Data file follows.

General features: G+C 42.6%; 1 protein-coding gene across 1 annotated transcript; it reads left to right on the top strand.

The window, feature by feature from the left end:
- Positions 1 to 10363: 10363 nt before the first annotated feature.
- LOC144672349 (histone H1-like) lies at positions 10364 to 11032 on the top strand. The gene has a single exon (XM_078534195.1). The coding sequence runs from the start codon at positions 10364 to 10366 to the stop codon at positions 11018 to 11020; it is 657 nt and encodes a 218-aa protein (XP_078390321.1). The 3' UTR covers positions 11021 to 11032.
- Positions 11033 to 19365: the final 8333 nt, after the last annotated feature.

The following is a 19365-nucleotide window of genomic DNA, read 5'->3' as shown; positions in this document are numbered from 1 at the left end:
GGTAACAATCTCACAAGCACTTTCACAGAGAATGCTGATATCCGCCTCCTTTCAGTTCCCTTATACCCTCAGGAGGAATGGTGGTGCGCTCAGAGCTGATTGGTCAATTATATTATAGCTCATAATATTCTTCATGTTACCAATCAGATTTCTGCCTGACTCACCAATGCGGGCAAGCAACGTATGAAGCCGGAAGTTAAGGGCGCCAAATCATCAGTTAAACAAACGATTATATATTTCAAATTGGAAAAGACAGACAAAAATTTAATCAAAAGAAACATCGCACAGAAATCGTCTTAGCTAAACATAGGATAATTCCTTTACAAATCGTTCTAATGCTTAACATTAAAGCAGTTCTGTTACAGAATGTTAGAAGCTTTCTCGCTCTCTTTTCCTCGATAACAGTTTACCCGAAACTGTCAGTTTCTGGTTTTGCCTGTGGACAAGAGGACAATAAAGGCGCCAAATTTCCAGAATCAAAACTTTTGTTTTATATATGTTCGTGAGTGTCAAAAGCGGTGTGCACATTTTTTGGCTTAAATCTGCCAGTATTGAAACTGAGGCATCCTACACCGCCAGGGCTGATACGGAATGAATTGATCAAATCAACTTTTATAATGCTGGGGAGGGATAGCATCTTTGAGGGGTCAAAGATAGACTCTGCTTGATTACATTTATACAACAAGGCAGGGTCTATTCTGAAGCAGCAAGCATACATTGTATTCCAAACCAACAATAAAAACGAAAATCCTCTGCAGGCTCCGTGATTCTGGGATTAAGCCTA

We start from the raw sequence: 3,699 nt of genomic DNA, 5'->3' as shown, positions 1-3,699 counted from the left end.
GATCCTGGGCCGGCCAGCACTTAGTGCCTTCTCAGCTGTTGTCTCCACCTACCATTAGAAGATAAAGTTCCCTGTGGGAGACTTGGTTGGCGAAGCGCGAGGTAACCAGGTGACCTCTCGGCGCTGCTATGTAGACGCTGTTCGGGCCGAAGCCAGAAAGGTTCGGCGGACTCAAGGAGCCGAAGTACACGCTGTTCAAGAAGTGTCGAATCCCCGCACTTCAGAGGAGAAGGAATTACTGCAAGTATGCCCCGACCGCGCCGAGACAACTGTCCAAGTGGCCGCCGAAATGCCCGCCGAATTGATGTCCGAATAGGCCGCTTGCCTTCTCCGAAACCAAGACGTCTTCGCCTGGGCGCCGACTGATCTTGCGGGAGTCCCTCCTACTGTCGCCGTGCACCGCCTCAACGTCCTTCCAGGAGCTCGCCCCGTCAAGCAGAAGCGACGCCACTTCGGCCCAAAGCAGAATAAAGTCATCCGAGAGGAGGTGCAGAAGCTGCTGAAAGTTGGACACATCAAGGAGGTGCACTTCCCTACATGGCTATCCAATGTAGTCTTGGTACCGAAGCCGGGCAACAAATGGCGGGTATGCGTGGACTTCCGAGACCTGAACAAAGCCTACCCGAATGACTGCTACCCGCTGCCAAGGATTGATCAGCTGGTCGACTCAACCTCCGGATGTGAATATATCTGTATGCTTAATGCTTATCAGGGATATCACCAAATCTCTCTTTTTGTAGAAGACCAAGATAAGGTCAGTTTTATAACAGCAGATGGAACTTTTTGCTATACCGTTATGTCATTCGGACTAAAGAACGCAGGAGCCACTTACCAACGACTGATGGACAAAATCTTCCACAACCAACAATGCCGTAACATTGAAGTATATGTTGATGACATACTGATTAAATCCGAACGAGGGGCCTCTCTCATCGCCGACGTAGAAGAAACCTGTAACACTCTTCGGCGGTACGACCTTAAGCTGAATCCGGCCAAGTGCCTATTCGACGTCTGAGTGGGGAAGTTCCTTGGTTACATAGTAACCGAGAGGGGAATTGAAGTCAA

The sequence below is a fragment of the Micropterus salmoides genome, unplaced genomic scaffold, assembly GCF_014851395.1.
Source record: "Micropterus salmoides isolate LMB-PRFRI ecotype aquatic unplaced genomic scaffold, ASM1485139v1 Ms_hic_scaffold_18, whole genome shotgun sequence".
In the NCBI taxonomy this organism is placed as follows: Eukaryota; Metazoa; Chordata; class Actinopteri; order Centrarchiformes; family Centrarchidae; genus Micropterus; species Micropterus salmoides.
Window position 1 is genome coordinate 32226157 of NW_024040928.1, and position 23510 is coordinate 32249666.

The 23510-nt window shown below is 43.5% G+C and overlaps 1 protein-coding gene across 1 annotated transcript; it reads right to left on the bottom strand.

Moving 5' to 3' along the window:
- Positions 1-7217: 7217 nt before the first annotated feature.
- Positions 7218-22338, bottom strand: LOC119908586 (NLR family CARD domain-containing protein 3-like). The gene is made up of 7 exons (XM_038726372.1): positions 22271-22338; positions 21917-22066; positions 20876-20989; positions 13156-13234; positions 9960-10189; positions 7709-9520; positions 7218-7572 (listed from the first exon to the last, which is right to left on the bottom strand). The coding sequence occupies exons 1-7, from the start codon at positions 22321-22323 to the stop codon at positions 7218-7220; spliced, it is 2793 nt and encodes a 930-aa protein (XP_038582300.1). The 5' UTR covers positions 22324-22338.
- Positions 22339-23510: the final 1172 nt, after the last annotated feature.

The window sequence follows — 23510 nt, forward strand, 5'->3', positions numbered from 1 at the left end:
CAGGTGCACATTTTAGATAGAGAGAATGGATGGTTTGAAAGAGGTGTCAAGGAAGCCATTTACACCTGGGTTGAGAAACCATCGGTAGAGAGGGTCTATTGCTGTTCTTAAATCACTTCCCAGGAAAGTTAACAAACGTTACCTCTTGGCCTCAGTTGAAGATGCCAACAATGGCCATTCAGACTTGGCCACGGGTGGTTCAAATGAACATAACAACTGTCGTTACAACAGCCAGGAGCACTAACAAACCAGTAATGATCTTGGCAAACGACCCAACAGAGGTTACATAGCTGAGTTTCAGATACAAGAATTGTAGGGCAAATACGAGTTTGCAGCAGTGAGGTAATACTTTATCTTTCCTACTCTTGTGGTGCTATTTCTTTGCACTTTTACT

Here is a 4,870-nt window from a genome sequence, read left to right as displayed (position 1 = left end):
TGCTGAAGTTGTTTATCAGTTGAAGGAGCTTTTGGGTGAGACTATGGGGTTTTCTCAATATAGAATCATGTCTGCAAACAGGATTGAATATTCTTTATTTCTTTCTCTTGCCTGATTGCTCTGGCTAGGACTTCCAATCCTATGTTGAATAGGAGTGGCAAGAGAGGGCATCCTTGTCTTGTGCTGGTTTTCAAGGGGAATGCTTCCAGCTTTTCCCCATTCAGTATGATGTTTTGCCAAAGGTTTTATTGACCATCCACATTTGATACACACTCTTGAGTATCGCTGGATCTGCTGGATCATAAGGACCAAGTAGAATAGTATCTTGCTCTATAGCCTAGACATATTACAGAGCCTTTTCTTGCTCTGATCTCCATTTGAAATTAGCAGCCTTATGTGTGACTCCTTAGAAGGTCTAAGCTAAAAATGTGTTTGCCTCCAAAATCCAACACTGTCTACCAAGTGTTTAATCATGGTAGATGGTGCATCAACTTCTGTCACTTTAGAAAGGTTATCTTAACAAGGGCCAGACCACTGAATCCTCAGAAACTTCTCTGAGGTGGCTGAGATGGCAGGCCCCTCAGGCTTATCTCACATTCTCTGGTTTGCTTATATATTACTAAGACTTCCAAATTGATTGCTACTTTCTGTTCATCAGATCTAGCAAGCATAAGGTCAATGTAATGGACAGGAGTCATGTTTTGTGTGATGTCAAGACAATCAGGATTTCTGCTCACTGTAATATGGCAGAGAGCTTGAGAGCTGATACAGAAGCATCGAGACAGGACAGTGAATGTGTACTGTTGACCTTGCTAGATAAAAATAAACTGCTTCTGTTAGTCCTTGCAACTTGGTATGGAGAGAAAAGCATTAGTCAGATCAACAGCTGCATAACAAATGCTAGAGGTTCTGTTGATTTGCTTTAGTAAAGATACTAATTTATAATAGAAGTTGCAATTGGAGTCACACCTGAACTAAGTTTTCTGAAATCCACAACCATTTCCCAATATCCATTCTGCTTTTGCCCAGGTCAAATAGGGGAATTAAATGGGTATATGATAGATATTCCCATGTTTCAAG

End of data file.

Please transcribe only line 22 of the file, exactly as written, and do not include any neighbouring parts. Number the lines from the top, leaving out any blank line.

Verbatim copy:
TGCTGAAGTTGTTTATCAGTTGAAGGAGCTTTTGGGTGAGACTATGGGGTTTTCTCAATATAGAATCATGTCTGCAAACAGGATTGAATATTCTTTATTTCTTTCTCTTGCCTGATTGCTCTGGCTAGGACTTCCAATCCTATGTTGAATAGGAGTGGCAAGAGAGGGCATCCTTGTCTTGTGCTGGTTTTCAAGGGGAATGCTTCCAGCTTTTCCCCATTCAGTATGATGTTTTGCCAAAGGTTTTATTGACCATCCACATTTGATACACACTCTTGAGTATCGCTGGATCTGCTGGATCATAAGGACCAAGTAGAATAGTATCTTGCTCTATAGCCTAGACATATTACAGAGCCTTTTCTTGCTCTGATCTCCATTTGAAATTAGCAGCCTTATGTGTGACTCCTTAGAAGGTCTAAGCTAAAAATGTGTTTGCCTCCAAAATCCAACACTGTCTACCAAGTGTTTAATCATGGTAGATGGTGCATCAACTTCTGTCACTTTAGAAAGGTTATCTTAACAAGGGCCAGACCACTGAATCCTCAGAAACTTCTCTGAGGTGGCTGAGATGGCAGGCCCCTCAGGCTTATCTCACATTCTCTGGTTTGCTTATATATTACTAAGACTTCCAAATTGATTGCTACTTTCTGTTCATCAGATCTAGCAAGCATAAGGTCAATGTAATGGACAGGAGTCATGTTTTGTGTGATGTCAAGACAATCAGGATTTCTGCTCACTGTAATATGGCAGAGAGCTTGAGAGCTGATACAGAAGCATCGAGACAGGACAGTGAATGTGTACTGTTGACCTTGCTAGATAAAAATAAACTGCTTCTGTTAGTCCTTGCAACTTGGTATGGAGAGAAAAGCATTAGTCAGATCAACAGCTGCATAACAAATGCTAGAGGTTCTGTTGATTTGCTTTAGTAAAGATACTAATTTATAATAGAAGTTGCAATTGGAGTCACACCTGAACTAAGTTTTCTGAAATCCACAACCATTTCCCAATATCCATTCTGCTTTTGCCCAGGTCAAATAGGGGAATTAAATGGGTATATGATAGATATTCCCATGTTTCAAG